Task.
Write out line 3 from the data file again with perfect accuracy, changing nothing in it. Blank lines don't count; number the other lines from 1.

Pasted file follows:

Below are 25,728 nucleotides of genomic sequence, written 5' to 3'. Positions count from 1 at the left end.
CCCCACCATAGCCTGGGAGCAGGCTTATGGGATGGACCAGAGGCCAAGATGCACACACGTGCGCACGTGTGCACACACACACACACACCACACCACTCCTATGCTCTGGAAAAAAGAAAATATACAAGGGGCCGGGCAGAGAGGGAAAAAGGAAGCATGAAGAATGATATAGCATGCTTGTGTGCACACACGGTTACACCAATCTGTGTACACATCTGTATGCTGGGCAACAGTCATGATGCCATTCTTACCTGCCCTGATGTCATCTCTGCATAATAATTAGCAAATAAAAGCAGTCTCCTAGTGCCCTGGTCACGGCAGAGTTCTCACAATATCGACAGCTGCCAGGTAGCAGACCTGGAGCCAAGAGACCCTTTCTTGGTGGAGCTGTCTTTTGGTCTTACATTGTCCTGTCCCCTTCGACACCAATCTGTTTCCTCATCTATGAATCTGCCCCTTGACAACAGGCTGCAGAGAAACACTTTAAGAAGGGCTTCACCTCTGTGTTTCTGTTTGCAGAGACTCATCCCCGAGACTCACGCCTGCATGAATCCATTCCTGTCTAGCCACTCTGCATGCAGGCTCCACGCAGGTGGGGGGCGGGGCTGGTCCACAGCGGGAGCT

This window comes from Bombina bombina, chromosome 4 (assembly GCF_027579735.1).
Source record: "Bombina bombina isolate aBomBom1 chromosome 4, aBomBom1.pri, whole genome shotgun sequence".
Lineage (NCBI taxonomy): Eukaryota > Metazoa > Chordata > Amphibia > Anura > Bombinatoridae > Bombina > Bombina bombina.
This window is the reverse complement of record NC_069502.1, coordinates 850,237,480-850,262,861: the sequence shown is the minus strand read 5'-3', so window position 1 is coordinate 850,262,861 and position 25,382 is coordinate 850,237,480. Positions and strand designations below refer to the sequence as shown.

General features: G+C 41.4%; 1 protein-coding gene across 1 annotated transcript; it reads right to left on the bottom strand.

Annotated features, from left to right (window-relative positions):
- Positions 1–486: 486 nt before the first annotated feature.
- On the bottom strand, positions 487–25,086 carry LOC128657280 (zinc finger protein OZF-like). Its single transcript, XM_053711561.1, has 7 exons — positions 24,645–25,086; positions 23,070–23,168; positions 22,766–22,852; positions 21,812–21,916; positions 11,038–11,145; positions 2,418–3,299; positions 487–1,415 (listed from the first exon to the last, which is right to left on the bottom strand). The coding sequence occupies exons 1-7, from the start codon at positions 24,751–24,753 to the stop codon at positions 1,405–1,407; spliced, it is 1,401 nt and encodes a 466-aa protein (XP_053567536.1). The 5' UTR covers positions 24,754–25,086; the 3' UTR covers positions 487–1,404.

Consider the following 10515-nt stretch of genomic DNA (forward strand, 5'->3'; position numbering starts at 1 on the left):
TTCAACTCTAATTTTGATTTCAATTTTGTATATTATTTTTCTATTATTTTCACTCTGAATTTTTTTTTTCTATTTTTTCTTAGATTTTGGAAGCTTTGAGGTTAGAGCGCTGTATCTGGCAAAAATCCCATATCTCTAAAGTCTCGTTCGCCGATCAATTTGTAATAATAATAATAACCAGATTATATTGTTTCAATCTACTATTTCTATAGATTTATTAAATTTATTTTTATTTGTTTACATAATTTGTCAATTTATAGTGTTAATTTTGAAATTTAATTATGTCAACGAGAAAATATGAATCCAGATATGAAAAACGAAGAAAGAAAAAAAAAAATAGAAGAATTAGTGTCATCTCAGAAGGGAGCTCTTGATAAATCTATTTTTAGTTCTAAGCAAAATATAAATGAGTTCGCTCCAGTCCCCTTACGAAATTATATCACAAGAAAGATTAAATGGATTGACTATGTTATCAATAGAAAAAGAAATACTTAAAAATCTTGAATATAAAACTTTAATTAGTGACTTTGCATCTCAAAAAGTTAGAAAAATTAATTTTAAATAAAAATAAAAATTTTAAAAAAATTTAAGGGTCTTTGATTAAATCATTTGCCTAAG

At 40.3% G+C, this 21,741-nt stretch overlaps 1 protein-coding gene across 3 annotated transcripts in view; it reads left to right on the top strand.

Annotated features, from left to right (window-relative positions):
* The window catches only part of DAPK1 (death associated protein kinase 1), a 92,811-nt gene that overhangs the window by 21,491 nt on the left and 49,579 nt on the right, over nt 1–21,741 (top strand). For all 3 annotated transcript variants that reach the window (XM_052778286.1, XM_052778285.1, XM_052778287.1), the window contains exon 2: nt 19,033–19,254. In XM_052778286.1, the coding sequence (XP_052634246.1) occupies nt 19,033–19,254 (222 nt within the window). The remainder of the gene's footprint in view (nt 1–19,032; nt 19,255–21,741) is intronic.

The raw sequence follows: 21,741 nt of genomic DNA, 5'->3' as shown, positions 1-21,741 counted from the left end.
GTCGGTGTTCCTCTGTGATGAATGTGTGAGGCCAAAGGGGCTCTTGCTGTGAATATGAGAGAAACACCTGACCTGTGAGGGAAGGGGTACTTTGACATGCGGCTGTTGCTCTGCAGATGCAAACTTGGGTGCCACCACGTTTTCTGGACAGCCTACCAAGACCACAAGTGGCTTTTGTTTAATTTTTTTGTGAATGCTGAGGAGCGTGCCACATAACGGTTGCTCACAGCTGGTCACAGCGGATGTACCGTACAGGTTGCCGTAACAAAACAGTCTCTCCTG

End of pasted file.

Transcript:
This window comes from Bombina bombina, chromosome 4 (assembly GCF_027579735.1).